In addition, DHS and HHS terminated a 2018 agreement that had a chilling effect on potential sponsors —typically a parent or close relative— from coming forward to care for an unaccompanied child placed in an HHS shelter. In its place, DHS and HHS signed a new Memorandum of Agreement that promotes the safe and timely transfer of children. It keeps safeguards designed to ensure children are unified with properly vetted sponsors who can safely care for them while they await immigration proceedings.

The Path Forward
We are creating joint processing centers so that children can be placed in HHS care immediately after Border Patrol encounters them. We are also identifying and equipping additional facilities for HHS to shelter unaccompanied children until they are placed with family or sponsors. These are short-term solutions to address the surge of unaccompanied children.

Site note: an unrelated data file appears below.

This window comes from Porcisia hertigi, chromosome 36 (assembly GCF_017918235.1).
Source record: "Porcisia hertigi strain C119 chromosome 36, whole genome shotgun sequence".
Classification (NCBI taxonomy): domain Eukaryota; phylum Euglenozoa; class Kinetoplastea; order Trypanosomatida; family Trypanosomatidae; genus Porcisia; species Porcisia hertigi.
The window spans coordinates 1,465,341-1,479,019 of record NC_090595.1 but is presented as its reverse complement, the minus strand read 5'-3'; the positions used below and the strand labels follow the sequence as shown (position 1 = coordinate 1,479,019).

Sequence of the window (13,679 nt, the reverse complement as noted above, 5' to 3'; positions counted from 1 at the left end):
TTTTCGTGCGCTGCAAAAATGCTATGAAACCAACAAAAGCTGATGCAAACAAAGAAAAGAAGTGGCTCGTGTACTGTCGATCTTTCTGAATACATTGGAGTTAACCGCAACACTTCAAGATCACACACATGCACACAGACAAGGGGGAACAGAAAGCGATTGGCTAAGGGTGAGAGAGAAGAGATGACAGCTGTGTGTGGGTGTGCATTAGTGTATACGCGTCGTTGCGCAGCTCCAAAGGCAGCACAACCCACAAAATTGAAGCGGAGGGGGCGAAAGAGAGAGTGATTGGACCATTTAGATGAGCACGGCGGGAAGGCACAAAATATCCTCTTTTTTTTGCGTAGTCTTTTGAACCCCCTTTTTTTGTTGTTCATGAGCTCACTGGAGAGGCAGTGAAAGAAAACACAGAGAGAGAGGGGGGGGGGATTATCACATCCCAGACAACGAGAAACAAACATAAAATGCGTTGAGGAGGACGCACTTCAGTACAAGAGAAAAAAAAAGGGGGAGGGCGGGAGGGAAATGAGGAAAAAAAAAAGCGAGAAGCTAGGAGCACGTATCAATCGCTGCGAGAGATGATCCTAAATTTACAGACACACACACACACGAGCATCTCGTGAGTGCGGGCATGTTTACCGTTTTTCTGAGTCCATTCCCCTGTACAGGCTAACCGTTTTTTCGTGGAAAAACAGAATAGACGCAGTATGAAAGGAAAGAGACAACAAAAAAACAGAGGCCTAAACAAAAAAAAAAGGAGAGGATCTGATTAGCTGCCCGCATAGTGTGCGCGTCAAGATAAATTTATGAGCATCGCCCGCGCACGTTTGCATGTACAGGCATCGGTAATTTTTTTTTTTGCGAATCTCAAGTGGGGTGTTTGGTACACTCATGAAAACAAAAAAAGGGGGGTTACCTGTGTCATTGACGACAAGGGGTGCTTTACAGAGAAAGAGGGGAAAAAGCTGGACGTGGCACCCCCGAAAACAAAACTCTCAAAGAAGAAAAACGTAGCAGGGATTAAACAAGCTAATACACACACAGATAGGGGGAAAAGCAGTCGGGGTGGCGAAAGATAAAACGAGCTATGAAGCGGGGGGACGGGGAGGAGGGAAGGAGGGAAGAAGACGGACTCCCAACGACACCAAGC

Longer term, we are working with Mexico and international organizations to expand our new virtual platform so that unaccompanied children can access it without having to take the dangerous journey to our border. As mentioned, we are expanding the Central American Minors program to permit more children to be processed in their home countries and if eligible, brought to the United States in a safe and orderly way.

We are developing additional legal and safe pathways for children and others to reach the United States. While we are building a formal refugee program throughout the region, we are working with Mexico, the Northern Triangle countries, and international organizations to establish processing centers in those countries so that individuals can be screened through them and brought to the United States if they qualify for relief under our humanitarian laws and other authorities.